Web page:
On 24 April 2018, the FCA published a speech given by its CEO, Andrew Bailey. The speech is entitled Brexit: what does it mean for financial markets to be open?

Highlights in the speech include:

  • now is the time for the UK and EU authorities to come together and work on the solutions to reduce the risks to financial stability that Brexit could pose;
  • the FCA wants to work closely with ESMA and national EU regulators to continue to enhance the stability and effectiveness of global markets; and
  • this has global implications, not just for the UK and EU, so it is important to get it right.

When discussing equivalence Mr Bailey states:

  • that he agrees with the draft report from the European Parliament by Brian Hayes MEP which argues that the current EU equivalence regime does not best suit any of the parties and that mutual recognition would be the better way to establish the steady-state between the UK and the EU in the future;
  • mutual recognition would start by recognising that the regulatory frameworks of the EU and the UK are equivalent on day one of Brexit;
  • both the UK and the EU would retain autonomy in rule making but cooperation and coordination structures should be put in place to keep them materially consistent. For example, the FCA wants to work closely with ESMA and national EU regulators to promote common standards in international fora in order to enhance the stability and effectiveness of global markets. Supervisory cooperation should be commensurate with the integration of markets;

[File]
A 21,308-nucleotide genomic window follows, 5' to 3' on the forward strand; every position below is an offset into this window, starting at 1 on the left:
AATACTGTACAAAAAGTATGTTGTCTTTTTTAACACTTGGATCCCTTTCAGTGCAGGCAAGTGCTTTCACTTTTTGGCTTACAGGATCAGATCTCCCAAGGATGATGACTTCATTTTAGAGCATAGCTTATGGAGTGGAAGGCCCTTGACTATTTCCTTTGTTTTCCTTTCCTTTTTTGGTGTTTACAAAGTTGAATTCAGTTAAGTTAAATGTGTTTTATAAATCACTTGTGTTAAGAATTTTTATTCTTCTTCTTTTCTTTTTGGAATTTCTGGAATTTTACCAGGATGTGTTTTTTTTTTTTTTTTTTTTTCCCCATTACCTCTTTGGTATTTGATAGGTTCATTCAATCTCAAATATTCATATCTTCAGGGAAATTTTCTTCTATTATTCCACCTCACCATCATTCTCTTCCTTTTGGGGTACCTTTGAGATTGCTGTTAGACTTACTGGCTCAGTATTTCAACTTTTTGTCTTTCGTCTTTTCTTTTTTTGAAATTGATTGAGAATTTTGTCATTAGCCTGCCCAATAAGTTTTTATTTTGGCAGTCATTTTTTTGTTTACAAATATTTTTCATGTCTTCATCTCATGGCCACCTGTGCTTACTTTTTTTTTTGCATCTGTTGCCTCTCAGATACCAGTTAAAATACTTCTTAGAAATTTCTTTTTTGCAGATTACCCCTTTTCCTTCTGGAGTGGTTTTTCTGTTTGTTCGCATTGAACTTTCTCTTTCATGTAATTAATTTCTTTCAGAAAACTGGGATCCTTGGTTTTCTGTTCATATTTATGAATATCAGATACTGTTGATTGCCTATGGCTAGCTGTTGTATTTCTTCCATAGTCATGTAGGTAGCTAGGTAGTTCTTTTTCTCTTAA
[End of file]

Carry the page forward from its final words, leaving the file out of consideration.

• rules should be based on prevailing international standards. Continued alignment with such standards should be a clear intended outcome of any responsible financial centre, and where rules implement international standards, there should be a strong presumption of equivalence; and
  • international standards are not always sufficiently detailed and in some cases jurisdictions may wish to go further. As UK and EU rules evolve there should be regular assessments on the differences on the basis of the outcomes they deliver. It should be possible to develop a set of principles by which outcomes based equivalence is assessed. This should give both the EU and the UK comfort about risks to financial stability and should not promote regulatory arbitrage.

Mr Bailey also states that based on the above mutual recognition should be eminently achievable. He also adds that, “to be clear, this is not cherry picking, because that phrase gets used rather loosely at times. It is in fact the opposite”.